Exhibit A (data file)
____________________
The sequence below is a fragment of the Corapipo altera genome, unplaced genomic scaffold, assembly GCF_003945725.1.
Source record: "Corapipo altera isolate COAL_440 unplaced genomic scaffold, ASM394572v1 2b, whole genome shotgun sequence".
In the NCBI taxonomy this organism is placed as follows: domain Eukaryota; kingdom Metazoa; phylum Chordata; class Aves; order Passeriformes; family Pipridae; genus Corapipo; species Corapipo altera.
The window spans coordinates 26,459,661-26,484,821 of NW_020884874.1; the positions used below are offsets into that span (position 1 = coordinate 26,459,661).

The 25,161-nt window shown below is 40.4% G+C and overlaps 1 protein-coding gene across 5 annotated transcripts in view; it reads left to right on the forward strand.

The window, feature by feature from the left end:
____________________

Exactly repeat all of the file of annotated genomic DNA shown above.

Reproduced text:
The sequence below is a fragment of the Corapipo altera genome, unplaced genomic scaffold, assembly GCF_003945725.1.
Source record: "Corapipo altera isolate COAL_440 unplaced genomic scaffold, ASM394572v1 2b, whole genome shotgun sequence".
In the NCBI taxonomy this organism is placed as follows: domain Eukaryota; kingdom Metazoa; phylum Chordata; class Aves; order Passeriformes; family Pipridae; genus Corapipo; species Corapipo altera.
The window spans coordinates 26,459,661-26,484,821 of NW_020884874.1; the positions used below are offsets into that span (position 1 = coordinate 26,459,661).

The 25,161-nt window shown below is 40.4% G+C and overlaps 1 protein-coding gene across 5 annotated transcripts in view; it reads left to right on the forward strand.

The window, feature by feature from the left end: